Efforts To Diminish Nursing Shortages

Despite the tough economy and lack of jobs, the field of nursing is in need of employers! Many students have been spending time during the recession working toward nursing degrees. Some people even leave their current jobs in other field so pursue a career in nursing. By the time these students graduate, they might expect to fill growing health care needs that are expected to accompany aging baby boomers.
Bachelor’s degrees aren’t always required in order to enter the nursing profession, but it is evident that the more educated a registered nurse is, the better that individual might be prepared to care for patients. Professional nursing associations have been encouraging registered nurses to recognize entry level trends in the field and to advance their degrees to fill needs in areas such as advanced practice specialties and nurse educators.
Some states might nevertheless have fewer registered nurses with nursing degrees than others. The Sunshine State – with a more prominent aging population than many other states in the country – is one of them. More recently, Florida is one of 10 states expected to create healthcare “action plans” intended to help with providing quality patient care. Just think, a large elderly population most likely will require more nurses.
With regard to the shortage of working nurses with nursing degrees at the Bachelor’s level, some 41 percent of Florida’s nurses hold them as compared with half of the nurses nationwide. While Florida might be short on registered nurses with college degrees, however, the state’s nursing professionals are more diverse than nurses in other states. Florida does have residents who come from a wide array of different backgrounds.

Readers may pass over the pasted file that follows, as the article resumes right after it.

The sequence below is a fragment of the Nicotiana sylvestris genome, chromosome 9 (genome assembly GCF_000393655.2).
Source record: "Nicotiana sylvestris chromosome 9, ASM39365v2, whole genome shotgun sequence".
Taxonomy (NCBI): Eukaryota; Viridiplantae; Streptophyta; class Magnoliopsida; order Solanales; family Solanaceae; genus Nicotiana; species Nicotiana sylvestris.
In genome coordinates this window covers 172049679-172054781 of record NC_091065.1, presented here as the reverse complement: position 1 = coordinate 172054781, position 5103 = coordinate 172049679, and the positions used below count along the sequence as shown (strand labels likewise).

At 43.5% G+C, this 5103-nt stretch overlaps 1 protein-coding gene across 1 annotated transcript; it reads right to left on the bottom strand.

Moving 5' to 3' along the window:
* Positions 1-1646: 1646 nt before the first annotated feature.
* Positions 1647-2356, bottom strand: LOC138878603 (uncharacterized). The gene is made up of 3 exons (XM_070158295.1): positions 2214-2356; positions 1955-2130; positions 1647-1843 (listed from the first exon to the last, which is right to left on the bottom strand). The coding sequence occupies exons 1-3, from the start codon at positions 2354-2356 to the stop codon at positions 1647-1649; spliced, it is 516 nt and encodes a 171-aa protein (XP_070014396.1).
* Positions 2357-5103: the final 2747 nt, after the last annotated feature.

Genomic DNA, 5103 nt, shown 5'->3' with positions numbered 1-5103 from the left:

A recent survey in Florida compared the nearly 50,000 results with national surveys. A concern arose regarding the quality and safety of patient care in Florida Health Insurance Basics For Dummies along with the ability for colleges and universities, with a shortage of graduate nursing degree-holders, to educate registered nurses of the future.
Throughout the country over the past 10 years, enrollment in nursing degree programs has consistently increased. It seems to be a popular choice among new college students. Nursing schools, however, have a shortage of faculty members as well as places that can provide clinical education; this can hinder program expansion.
Several colleges and universities have nevertheless have nursing degree programs, including programs that provide professional nurses with shorter routes to obtaining their degrees. These offerings include RN to BSN programs at public colleges and universities in Florida. RN to BSN programs are typically intended Healthy Bodies Healthy Minds for registered nurses with hospital diplomas or Associate’s degrees. Nursing degree programs also are changing as a means of accommodating changes associated with healthcare reform. In some instances, for example, registered nurses might have to assist in filling demands placed on primary care physicians.